The wait is over and the Nashville Predators now have to go to Plan B, as life begins without All-Star defenseman Ryan Suter for the first time in seven seasons.
It hurts, having lost such a quality player to the Minnesota Wild — a player whom the Preds drafted and developed. But it could have hurt more. If Suter had chosen the Detroit Red Wings, the Preds’ long-time Central Division foe and the preeminent franchise in the league over the last two decades, it would have felt like a knife to the back of the organization and its fans. (Incidentally, if the NHL’s proposed realignment plan ends up going through as part of negotiations for its new Collective Bargaining Agreement, Suter likely would be back in the Preds’ same division or conference, whatever it is called, potentially as soon as 2013-14.)
With a wife from Minnesota and an offer coming from a team in a state that is perhaps more like his native Wisconsin than any other with an NHL team, it’s easier for those around the Preds to accept a choice that would seem to be made for lifestyle changes, even if Minnesota has muddled along for almost 10 seasons now, unable to win a playoff round since 2002-03.
In a conference call on Wednesday, Preds general manager David Poile didn’t sound like those were consolations to him, as he said he was “very, very disappointed” that Suter told him he was leaving for “family reasons”, along with a 13-year, $98 million deal — an identical one was agreed to by free agent left wing Zach Parise of New Jersey on Wednesday. Poile said Nashville also offered a 13-year deal. The Tennessean reported that the Preds’ final offer was for $90 million.
In what no doubt was salt in the wounds, Poile said when he spoke to Parise’s agent earlier in the process, Parise’s agent told him the player would be more interested in the Preds if Suter already were under contract. The idea that the two US Olympians were a package deal seems to be growing stronger.
Later, Poile said, “no question it’s a setback for us” and he seemed to have trouble reconciling the news. He cited some notes of his from a meeting with Suter and Suter’s agent in November.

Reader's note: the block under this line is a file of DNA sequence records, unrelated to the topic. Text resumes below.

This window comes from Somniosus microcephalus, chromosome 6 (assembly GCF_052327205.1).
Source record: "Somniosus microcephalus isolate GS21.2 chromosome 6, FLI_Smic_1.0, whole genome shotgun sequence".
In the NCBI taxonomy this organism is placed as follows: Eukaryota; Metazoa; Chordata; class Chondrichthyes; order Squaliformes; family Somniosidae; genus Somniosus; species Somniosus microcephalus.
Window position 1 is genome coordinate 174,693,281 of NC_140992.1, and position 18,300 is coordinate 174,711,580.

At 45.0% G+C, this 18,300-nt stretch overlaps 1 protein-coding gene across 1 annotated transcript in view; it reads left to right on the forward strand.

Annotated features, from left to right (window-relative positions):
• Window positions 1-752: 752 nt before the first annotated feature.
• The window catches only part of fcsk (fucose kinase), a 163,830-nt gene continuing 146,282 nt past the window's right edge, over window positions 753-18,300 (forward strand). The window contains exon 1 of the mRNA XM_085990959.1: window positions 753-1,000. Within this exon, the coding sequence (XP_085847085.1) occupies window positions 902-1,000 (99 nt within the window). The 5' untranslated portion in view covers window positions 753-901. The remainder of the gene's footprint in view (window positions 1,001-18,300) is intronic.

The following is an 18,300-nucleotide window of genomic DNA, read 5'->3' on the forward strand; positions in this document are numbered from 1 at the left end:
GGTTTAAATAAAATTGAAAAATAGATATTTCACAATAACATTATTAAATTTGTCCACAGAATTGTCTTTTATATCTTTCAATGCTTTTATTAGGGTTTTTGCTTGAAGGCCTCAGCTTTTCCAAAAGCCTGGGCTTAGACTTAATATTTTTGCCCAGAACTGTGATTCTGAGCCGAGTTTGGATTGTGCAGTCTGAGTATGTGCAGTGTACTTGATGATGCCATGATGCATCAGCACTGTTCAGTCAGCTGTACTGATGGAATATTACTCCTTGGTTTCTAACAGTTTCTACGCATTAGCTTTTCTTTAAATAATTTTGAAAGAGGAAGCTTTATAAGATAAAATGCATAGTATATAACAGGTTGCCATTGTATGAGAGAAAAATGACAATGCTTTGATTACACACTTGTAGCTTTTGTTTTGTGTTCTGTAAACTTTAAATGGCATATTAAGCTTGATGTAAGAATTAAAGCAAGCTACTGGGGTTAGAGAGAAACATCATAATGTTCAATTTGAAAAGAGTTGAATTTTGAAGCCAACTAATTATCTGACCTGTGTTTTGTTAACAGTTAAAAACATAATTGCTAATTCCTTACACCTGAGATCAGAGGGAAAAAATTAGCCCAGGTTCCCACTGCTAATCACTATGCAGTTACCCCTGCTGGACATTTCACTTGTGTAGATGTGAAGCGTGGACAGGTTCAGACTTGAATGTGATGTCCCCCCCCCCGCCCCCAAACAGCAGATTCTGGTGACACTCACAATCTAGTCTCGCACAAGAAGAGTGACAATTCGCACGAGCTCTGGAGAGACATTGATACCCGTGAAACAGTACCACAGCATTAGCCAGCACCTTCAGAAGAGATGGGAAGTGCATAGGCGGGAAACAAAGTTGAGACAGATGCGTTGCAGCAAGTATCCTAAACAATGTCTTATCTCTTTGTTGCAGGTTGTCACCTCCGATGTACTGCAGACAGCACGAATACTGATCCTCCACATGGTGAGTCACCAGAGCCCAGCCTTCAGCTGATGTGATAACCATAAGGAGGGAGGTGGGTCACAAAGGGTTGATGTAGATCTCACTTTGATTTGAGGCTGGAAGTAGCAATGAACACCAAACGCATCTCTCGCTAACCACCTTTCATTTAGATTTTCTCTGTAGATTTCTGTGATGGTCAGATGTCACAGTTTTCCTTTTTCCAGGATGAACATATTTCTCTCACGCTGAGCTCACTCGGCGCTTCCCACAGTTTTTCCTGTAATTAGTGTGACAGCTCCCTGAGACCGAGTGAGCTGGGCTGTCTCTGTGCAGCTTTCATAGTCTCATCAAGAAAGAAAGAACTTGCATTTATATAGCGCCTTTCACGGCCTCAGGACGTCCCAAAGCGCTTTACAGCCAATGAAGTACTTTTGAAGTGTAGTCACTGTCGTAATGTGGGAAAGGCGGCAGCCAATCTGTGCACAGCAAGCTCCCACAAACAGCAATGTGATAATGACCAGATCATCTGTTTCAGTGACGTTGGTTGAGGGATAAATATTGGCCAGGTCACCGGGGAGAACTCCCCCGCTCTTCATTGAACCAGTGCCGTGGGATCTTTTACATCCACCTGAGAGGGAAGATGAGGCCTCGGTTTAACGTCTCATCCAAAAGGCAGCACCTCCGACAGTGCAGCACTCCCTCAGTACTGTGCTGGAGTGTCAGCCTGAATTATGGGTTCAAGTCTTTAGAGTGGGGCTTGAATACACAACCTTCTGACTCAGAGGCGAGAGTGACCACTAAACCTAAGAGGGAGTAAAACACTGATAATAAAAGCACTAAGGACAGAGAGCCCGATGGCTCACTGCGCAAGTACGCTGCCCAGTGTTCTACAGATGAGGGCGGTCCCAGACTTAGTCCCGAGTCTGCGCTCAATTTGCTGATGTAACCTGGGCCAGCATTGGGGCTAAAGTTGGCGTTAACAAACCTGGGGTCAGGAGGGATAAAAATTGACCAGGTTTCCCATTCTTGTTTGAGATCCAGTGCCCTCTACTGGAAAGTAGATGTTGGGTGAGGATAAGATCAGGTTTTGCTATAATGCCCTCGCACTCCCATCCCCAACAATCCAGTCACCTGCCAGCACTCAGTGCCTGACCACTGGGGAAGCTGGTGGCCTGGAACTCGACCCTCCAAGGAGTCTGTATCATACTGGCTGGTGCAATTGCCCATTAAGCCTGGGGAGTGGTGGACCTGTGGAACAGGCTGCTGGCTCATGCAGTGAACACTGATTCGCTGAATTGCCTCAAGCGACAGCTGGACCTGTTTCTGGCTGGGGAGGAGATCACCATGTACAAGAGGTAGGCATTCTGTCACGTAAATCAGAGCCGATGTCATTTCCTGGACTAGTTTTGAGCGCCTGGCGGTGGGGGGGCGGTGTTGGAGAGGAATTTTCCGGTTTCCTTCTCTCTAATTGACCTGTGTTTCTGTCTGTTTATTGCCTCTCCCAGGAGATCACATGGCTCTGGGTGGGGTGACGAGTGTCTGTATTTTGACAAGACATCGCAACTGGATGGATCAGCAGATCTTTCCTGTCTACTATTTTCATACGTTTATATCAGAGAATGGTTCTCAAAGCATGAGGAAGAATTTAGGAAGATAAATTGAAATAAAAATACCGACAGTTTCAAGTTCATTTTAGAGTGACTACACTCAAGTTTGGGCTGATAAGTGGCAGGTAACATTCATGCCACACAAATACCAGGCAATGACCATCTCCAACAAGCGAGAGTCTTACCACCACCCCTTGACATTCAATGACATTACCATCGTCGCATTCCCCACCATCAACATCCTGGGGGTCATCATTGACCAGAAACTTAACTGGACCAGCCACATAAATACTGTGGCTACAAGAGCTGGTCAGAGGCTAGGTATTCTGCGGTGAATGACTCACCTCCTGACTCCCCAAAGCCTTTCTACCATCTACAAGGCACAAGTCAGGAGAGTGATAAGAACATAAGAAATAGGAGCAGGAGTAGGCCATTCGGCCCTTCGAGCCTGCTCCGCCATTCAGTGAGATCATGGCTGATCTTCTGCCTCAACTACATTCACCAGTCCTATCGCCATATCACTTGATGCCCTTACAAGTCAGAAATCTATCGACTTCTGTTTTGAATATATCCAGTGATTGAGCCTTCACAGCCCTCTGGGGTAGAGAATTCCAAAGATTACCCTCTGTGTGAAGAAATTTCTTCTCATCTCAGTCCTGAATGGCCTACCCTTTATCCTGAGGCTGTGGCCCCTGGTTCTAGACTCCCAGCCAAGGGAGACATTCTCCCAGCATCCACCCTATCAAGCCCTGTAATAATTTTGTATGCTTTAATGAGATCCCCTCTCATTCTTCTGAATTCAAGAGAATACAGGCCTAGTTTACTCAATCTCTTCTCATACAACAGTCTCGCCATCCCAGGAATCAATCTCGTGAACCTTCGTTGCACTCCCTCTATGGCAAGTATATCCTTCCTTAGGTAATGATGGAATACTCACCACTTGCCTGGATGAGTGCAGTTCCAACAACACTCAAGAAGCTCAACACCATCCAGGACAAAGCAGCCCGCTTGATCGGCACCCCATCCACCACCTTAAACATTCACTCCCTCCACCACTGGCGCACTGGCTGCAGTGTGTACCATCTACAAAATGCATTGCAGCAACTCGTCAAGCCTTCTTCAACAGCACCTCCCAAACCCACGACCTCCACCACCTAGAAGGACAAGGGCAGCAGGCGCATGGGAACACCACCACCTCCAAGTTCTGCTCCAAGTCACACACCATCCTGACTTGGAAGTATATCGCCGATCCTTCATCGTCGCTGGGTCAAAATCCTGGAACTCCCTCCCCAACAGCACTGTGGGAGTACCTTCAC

“He said at the time he is not got going anywhere else,” Poile said. “He is signing with the Nashville Predators. I mean, it’s a quote.”
Immediately, the Predators’ greatest concern has to be re-signing captain Shea Weber, also a defenseman. The Preds can find substitutes for Suter, albeit ones who are lesser versions than the original and Poile said the Preds would now begin that process. Weber, a restricted free agent, hardly has a player who is his comparable. In his seven seasons, the 6-foot-4, 232-pound Weber has 99 goals, averaging 18.5 over the last four seasons — an astounding number for a defenseman in the current era — and is about as hard of a hitter as there is while still ranking top five in the league in time on ice. Not all big men are such great skaters.
Boston’s Zdeno Chara is the closest thing — on a par and maybe even better (though last season’s Norris Trophy voting would not reflect that) — but Weber, still 26, is eight years younger. And while Weber finished as runner-up for the Norris (best defenseman) the last two seasons, it would be hard to imagine a general manager who, if he were starting over and building a team, would not take Weber as his first choice on the blue line.
Poile appears ready to offer Weber the same terms as he offered Suter, if not better. Weber, whose agent has said he will wait for Suter to sign first, would be wise to take them. Contracts of 13 years seem as if they are going to go away in the league’s new CBA. Poile said he had yet to speak with Weber’s agent on Wednesday but promised to get in touch with him as soon as possible.
“I have to find that out now,” Poile said of gauging Weber’s interest.
In many ways, Suter leaving is not the worst-case scenario for Nashville. Both Weber and Suter leaving would be. If Weber does not agree to the proposal, then the Preds urgently need to reassess their situation, possibly trading him at once and, in a way, starting something of a rebuild for a team that has advanced to the second round of the Stanley Cup playoffs in each of the last two seasons.
“I guess you’ve got to let me play out that process,” Poile said of what he would do should he be unable to re-sign Weber.
If Weber agrees to become a Predator for what would be most of the rest of his career, then in many ways, the Preds could be better off. Much of their pursuit of Suter at such outlandish sums was motivated by reasons other than hockey ones. The organization needed to prove it could retain a top-flight player who began his career in Nashville. Retaining Suter might have helped also to retain Weber — a point that Poile made on Wednesday.
However, if the Predators had pledged so much money to two defensemen, along with goalie Pekka Rinne being owed $7 million for the next seven seasons, the club might have run into problems putting a team together around that trio — especially if provisions in the new CBA reduce the cap from its present $70 million ceiling. In addition, reports were that Suter’s deal would be front-loaded with as much as $28 million due in the first two seasons, a heavy burden for the Preds if they had to do that for both Weber and Suter.
As hard as it might seem for Preds fans, other options are out there to replace Suter and, in an economic — if not pure hockey — sense, they are better ones. Free-agent defenseman Matt Carle, also 27 like Suter and with 38 points and a plus-4 rating with Philadelphia last season, looms. Trades might bring in Pittsburgh’s Paul Martin or Calgary’s Jay Bouwmeester, each suitable replacements for Suter.
All is not lost, even if the disappointment of rejection doesn’t make it feel that way.